One big resolution: World's fattest man aims to half his weight

One big resolution: World's fattest man aims to half his weight
PHOTO: AFP

Zapopan, Mexico - A Mexican man believed to be the world's most obese plans to undergo gastric bypass in the new year and reduce his 590kg by half, his doctor said Wednesday.

The man known as Juan Pedro has diabetes, high blood pressure and chronic lung obstruction, and needs to reduce his weight dramatically to reduce his health risks, doctor Jose Castaneda Cruz said.

He said the man, who does not give his family names to media, would actually undergo a couple procedures along the way.

"It's surgery that is going to be done in two parts. That is because of the high risk of complications he faces. So it's going to be done in two parts, six months apart," Castaneda told reporters.

World's fattest man aims to half his weight of 590kg

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    A Mexican man believed to be the world's most obese plans to undergo gastric bypass in the new year and reduce his 590kg by half, his doctor said

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    The man known as Juan Pedro has diabetes, high blood pressure and chronic lung obstruction, and needs to reduce his weight dramatically to reduce his health risks

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    He said the man, who does not give his family names to media, would actually undergo a couple procedures along the way.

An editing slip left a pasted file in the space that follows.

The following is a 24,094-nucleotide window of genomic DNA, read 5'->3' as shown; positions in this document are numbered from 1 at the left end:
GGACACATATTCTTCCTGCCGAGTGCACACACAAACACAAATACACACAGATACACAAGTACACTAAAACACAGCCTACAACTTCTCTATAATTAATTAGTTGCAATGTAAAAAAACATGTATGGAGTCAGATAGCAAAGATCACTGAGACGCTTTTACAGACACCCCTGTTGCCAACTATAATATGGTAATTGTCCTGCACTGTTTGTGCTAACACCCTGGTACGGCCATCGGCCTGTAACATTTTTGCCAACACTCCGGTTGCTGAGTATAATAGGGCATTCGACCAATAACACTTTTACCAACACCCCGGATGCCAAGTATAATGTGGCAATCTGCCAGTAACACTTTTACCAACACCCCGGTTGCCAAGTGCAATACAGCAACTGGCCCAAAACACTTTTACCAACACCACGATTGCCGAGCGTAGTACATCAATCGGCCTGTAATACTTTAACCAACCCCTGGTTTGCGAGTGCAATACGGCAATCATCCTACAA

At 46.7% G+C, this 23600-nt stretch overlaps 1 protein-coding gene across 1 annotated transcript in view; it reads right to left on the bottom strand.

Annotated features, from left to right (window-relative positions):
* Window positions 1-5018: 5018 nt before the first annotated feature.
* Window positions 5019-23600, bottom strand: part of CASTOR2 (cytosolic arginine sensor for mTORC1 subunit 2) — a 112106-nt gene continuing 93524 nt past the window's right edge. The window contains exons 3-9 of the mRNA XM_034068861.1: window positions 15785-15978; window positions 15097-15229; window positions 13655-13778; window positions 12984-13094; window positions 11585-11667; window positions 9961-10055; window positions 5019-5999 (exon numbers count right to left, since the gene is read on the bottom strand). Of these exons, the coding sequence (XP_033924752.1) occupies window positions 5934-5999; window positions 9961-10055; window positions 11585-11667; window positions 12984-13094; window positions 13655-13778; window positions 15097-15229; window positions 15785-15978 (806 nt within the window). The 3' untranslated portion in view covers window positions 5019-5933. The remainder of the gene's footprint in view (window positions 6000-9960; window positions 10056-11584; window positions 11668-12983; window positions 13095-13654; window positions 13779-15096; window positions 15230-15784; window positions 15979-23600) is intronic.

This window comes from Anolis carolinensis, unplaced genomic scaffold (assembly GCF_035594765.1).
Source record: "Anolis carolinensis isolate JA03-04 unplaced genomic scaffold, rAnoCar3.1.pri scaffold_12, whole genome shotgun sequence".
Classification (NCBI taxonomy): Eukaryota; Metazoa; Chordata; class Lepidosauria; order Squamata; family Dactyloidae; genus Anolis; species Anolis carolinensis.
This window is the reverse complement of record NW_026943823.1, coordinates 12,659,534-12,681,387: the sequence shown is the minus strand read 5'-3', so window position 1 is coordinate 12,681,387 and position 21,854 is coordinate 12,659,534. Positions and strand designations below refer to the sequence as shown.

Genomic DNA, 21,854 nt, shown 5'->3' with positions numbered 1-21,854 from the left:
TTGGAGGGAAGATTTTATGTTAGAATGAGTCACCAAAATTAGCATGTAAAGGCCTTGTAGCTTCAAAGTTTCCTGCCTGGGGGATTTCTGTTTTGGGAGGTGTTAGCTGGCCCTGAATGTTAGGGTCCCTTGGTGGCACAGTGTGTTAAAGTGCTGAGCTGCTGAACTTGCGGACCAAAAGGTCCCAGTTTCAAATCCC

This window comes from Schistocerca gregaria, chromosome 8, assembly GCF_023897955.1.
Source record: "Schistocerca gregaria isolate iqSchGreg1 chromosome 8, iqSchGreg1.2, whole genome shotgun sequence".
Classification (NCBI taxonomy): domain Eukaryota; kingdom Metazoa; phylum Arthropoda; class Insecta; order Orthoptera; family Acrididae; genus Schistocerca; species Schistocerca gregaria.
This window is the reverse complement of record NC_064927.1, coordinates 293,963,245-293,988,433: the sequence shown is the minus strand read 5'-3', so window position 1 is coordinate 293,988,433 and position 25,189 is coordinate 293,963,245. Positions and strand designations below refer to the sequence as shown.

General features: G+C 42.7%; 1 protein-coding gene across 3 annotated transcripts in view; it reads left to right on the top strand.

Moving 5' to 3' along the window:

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    "It's surgery that is going to be done in two parts. That is because of the high risk of complications he faces. So it's going to be done in two parts, six months apart," the doctor told reporters.

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    In the first procedure, surgeons will remove more than three-quarters of the patient's stomach.

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    And in the second procedure, his remaining stomach will be partially blocked, helping to give a feeling of fullness.

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    Juan Pedro would also undergo intestinal surgery, his doctor said.

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    His doctor wants him to lose 59kg in the first six months, which alone reduces his risk of obesity-related cancer by 52 per cent.

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    Juan Pedro, 32, has a good chance of losing half his body weight by about six months after his first surgery, according to his medical team.

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    "Slowly but surely, I'll get there," Juan Pedro told reporters.

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In the first procedure, surgeons will remove more than three-quarters of the patient's stomach.

And in the second procedure, his remaining stomach will be partially blocked, helping to give a feeling of fullness. Juan Pedro would also undergo intestinal surgery, his doctor said.

Castaneda wants him to lose 59kg in the first six months, which alone reduces his risk of obesity-related cancer by 52 per cent.

Juan Pedro, 32, has a good chance of losing half his body weight by about six months after his first surgery, according to his medical team.

"Slowly but surely, I'll get there," Juan Pedro told reporters.

Also read: Fattest woman in the world weighs 500 kg